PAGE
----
It should be safe. The safety standards already assume a user is connected to ground, since that's the worst case in terms of probability of electrocution. You are supposed to be two independent failures away from getting zapped, already assuming you are connected to ground.
For equipment with a conductive shell, that shell is tied to ground. To get zapped, line has to get shorted to the shell, and the shell connection to ground has to be broken. If the first doesn't happen, then there is nothing "hot" to connect yourself to. If the second doesn't happen, then the breaker will trip.
For insulated equipment, the device often has no ground connection at all. However, things inside are "double insulated". Wires are insulated on their own, but then shell then provides another layer of insulation between hot and user. Any conductive parts then also have minimum clearance and creepage requirements from anything hot, and units are generally "hi-pot" tested and tested for leakage.
Even though you are supposed to be safe when grounded, it does remove one extra layer of protection. Supposed the unlikely failures do happen so that the case of a unit gets connected to line power. If you're grounded, then there is a path thru you, and you get zapped when you touch the case. If you weren't connected to anything else, you might not even notice you were touching something with live power on it.
This is why there are special rules in areas where people are particularly likely to be connected to ground via low resistance, such as in a bathtub or around any sink. In some jurisdictions, outlets in such areas must have ground fault interrupters. That's a special kind of circuit breaker that not only trips due to excessive current, but also when there is a imbalance of current going out one of the AC leads but not coming back on the other. The missing current must be going from the line side to ground via some separate and unintended path, which causes a ground fault interruptor to shut off the power.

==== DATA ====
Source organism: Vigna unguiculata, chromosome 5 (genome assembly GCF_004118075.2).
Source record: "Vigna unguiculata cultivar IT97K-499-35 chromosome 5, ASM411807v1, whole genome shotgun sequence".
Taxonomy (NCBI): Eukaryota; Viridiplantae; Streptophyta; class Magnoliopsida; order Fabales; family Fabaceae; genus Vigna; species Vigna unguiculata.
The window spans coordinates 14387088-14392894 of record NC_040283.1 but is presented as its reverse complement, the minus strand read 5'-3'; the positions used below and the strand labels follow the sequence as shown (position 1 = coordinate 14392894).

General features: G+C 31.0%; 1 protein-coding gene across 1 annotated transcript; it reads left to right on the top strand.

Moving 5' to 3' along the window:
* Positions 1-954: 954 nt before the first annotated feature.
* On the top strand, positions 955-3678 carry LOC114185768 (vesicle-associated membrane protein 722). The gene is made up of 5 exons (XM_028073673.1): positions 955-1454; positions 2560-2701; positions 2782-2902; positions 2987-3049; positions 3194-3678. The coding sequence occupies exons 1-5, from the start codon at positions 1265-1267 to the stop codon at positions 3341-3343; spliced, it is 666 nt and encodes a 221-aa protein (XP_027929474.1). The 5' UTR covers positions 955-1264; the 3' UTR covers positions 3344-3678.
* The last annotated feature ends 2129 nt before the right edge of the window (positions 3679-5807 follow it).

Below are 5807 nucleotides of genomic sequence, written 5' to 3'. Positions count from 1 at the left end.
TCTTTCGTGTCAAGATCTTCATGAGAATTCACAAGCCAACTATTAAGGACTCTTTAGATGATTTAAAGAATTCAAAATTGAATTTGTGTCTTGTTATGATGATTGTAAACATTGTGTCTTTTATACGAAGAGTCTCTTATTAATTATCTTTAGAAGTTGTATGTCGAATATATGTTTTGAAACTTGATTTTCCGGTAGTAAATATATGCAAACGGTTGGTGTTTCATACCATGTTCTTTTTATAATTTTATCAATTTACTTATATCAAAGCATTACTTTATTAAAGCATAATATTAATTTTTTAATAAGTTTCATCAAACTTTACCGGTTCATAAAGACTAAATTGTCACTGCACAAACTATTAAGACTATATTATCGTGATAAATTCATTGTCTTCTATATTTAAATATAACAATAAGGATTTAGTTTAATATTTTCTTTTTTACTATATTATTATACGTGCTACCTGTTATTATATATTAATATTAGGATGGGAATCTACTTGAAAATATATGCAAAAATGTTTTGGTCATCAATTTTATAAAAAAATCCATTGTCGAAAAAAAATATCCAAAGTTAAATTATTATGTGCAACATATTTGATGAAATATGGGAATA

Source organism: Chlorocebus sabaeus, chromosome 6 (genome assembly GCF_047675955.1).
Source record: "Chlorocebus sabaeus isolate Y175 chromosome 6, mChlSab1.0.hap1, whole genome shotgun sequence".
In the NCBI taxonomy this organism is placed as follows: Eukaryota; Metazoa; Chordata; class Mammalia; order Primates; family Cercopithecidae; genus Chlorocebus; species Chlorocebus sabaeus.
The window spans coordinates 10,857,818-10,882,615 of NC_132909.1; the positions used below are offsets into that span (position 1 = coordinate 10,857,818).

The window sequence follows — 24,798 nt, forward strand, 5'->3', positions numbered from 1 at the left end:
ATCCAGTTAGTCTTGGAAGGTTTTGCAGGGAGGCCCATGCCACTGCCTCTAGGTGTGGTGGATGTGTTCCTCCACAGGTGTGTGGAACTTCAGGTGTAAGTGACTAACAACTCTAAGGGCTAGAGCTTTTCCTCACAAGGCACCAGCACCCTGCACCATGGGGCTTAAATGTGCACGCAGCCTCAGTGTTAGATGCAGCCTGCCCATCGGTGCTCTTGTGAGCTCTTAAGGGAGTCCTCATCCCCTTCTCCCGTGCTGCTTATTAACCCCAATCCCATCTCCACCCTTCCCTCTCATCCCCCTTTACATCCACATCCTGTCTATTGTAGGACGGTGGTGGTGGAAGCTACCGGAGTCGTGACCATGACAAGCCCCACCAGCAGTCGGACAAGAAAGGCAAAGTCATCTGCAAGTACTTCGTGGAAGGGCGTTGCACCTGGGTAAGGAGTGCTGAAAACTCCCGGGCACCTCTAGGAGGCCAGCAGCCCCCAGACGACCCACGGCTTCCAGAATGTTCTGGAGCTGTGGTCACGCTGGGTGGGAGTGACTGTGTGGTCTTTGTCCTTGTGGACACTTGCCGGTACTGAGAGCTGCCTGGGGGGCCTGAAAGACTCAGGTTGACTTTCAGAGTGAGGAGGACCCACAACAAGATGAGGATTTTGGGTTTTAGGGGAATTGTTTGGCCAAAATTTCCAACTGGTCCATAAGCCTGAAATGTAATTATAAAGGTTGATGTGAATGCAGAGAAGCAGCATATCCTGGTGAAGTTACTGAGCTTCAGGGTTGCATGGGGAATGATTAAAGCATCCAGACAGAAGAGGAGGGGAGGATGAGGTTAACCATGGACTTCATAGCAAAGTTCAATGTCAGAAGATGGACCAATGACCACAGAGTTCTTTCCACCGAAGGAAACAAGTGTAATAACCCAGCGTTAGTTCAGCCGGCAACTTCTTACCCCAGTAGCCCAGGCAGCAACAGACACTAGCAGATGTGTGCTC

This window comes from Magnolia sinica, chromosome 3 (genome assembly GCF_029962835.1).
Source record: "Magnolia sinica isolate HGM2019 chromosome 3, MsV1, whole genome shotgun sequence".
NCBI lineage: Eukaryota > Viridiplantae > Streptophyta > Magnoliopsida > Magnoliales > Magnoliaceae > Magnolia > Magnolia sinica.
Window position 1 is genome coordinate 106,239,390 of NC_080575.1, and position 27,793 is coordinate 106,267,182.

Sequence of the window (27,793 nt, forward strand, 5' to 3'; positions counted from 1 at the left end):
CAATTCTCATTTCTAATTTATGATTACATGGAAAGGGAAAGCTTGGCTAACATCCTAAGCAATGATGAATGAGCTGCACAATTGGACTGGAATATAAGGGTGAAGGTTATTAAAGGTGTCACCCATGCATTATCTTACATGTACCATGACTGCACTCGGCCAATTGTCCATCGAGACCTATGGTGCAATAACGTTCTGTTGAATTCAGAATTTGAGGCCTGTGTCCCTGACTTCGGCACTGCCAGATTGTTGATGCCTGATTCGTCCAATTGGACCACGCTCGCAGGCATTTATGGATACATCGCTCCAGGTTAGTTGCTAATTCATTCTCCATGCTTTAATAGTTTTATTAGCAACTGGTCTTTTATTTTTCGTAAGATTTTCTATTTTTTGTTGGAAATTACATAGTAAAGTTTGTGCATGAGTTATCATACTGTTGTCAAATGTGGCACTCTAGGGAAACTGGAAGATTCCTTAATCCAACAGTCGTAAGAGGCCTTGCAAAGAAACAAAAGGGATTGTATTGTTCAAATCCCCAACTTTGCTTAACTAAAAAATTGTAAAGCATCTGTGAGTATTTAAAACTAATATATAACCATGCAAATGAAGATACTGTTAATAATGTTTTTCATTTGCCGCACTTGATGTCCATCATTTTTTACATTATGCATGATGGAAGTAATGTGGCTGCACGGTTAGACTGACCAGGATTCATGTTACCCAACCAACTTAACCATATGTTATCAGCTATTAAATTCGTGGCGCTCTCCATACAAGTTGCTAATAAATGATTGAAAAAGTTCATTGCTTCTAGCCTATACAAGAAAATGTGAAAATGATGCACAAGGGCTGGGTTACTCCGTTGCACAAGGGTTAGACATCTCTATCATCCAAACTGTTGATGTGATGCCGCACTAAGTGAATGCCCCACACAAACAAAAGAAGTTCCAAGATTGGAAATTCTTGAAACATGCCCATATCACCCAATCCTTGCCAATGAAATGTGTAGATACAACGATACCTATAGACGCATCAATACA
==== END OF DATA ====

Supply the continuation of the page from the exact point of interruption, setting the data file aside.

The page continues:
So in summary, while you are supposed to be safe, you are one level closer to a the right failures causing you harm, although the probability of such a set of failures is low. If you plan to deliberately ground yourself regularly, it might be a good idea to replace all your circuit breakers with ground fault interruptor types.
Of course grounding yourself to somehow protect yourself against EM waves is silly, and can have the opposite affect in many circumstances, but that's another discussion.